What would happen if you put an Earth-sized planet in close orbit around an M dwarf (red dwarf) star? This question is more than an academic question because M dwarfs are among the most abundant stars we know. A group of researchers, by examining a planet called GJ 1252b, reached an answer to the above question, which is not very interesting.
Since this planet is in an orbit close to its star, it receives a lot of heat; But this proximity is fatal in another way. According to Michelle Hill, an astrophysicist at the University of California Riverside and co-author of a paper on GJ 1252b:
The pressure from the star’s radiation is so strong that it can destroy the atmosphere of a planet.
The mentioned planet is located at a distance of 65 light-years from the Earth and completes its star orbit every 24 Earth hours. The heat from the star has made this planet uninhabitable.
Visualization of the destruction of the planet’s atmosphere in the vicinity of its star
Such conditions are not much different from the conditions of Mercury in the solar system. There is no atmosphere and the planet heats and cools repeatedly as it orbits the sun. In fact, even the earth loses a small part of its atmosphere due to solar activity.
However, volcanic activities and other events cause gases to return to the earth’s atmosphere. Earth is a lucky planet; But planets like Mercury and GJ 1252b are not so lucky, and this difference will have important implications for the search for life on habitable worlds.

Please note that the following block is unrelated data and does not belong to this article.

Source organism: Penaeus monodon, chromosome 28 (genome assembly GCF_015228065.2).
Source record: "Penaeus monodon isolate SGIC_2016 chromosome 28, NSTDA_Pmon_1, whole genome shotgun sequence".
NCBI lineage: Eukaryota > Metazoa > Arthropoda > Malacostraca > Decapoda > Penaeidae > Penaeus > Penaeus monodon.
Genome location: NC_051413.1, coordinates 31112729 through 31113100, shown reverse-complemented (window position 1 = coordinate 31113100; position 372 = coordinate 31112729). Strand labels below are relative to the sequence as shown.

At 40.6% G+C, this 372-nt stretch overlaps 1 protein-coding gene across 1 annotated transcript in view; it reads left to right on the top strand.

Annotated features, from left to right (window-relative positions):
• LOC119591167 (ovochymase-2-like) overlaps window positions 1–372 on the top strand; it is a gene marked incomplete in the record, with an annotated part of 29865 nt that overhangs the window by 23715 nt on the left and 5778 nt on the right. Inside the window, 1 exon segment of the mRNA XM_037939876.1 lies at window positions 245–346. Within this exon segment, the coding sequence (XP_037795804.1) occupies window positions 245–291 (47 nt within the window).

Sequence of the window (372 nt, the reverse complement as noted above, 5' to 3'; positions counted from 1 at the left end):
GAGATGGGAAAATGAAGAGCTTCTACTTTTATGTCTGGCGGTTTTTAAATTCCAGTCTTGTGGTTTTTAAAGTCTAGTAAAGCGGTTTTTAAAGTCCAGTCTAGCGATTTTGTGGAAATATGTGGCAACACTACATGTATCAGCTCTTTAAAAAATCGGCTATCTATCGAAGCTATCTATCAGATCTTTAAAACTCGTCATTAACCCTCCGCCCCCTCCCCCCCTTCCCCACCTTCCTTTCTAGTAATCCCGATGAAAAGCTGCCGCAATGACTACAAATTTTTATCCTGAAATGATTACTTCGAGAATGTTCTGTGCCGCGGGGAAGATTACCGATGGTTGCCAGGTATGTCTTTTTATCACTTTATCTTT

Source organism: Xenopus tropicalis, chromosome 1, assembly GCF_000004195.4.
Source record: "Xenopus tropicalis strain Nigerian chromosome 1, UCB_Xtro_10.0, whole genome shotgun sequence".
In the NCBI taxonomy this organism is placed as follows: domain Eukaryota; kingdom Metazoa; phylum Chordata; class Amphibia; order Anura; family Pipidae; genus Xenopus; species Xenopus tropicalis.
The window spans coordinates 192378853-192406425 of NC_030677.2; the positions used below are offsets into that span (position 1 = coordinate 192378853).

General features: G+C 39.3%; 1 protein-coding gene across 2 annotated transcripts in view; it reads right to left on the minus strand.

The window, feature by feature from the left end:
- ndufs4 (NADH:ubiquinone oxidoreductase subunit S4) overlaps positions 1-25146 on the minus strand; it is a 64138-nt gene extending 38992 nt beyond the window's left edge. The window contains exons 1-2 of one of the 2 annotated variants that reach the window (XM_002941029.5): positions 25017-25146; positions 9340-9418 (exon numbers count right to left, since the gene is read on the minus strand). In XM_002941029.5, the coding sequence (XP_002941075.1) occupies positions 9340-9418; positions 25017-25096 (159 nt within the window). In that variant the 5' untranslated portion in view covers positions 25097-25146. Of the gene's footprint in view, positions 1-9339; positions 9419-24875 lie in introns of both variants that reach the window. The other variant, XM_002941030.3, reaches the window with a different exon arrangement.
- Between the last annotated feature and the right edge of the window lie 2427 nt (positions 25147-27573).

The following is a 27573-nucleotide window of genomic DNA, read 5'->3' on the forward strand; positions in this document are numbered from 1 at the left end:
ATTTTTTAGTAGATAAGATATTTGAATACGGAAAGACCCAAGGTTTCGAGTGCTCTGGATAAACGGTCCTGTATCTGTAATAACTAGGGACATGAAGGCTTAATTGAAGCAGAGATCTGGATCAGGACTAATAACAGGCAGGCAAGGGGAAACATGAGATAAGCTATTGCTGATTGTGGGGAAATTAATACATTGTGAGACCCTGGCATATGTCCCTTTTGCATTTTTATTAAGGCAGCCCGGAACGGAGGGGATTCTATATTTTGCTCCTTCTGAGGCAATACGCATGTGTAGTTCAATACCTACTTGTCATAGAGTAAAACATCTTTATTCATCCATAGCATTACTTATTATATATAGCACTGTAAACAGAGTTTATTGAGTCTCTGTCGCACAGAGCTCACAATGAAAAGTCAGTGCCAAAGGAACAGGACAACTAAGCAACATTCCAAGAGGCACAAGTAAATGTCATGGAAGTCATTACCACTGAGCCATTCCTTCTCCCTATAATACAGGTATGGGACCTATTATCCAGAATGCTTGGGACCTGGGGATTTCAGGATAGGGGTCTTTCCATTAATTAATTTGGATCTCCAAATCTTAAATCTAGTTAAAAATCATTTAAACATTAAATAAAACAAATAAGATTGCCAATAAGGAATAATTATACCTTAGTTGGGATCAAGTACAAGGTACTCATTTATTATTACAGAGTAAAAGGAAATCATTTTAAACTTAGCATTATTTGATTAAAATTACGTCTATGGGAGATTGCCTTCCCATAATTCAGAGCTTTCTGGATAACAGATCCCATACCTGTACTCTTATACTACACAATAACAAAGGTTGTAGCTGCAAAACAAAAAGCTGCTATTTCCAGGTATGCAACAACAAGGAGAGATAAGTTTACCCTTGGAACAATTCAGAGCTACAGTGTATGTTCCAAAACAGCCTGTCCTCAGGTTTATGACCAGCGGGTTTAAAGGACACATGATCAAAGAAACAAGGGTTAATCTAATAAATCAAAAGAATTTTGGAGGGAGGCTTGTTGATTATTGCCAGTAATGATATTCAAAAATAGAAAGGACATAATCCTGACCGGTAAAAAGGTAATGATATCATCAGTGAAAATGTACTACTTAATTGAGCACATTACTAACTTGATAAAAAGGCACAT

dwarf star M What is?
In the Milky Way alone, millions upon millions of M dwarf stars (red dwarf) exist. The size of these stars varies from one-tenth to two-thirds of the mass of the Sun. These stars can be active and emit flares and eruptions into their systems. Most of these stars have at least one planet in their life belt and the other planets are at different distances from them.
Searching for life on planets around red dwarfs is difficult. Stellar activity removes much of the atmosphere and any chance for life to grow on such planets. Since M dwarfs are so abundant, the search for life on planets with high habitability potential becomes difficult. In general, there is no interesting news about planets like GJ 1252b. Hills says:
This planet’s condition may bode well for other planets around red dwarfs, even if they are further away from their star. In any case, the search should continue with the James Webb Space Telescope, which looks at such planets.
Even if M dwarfs are killers of planetary atmospheres, one should not despair. For example, many of the 5,000 stars in the vicinity of Earth are M dwarfs. Even if many of these stars turn their planets into uninhabitable worlds, at least 1,000 stars (not all of which are M dwarfs) can support life on their worlds. Hill believes:
If a planet is far enough from an M dwarf, it can retain its atmosphere. It is not yet possible to conclude with certainty that all the rocky planets around these stars have suffered the fate of Mercury. So I remain optimistic.
Searching for atmosphere GJ 1252b
The position of GJ 1252b and its scientific evidence are fascinating. Astronomers used data from the Spitzer Space Telescope to estimate the planet’s infrared radiation based on the blocking of starlight. According to the findings, the stellar rays covered the planet. The surface temperature of the planet during the day is approximately 1227 degrees Celsius. The temperature that is enough to melt gold, silver and copper.
This heat, due to the low pressure, led scientists to conclude that the said planet has no atmosphere; If this planet had a carbon dioxide atmosphere, it would trap the heat of the surface and cover the surface of the planet like a blanket. However, the planet GJ 1252b is not so lucky. Stephen Kane, an astrophysicist at UCR and one of the authors of this research, says:
Even if the planet GJ 1252b had 700 times as much carbon as Earth, there would still be no trace of an atmosphere. It was possible that there was an atmosphere in the beginning; But eventually it would disappear.
If the aforementioned research is true for a set of M dwarfs, the search for life and habitable planets will be directed to worlds located around more stable stars.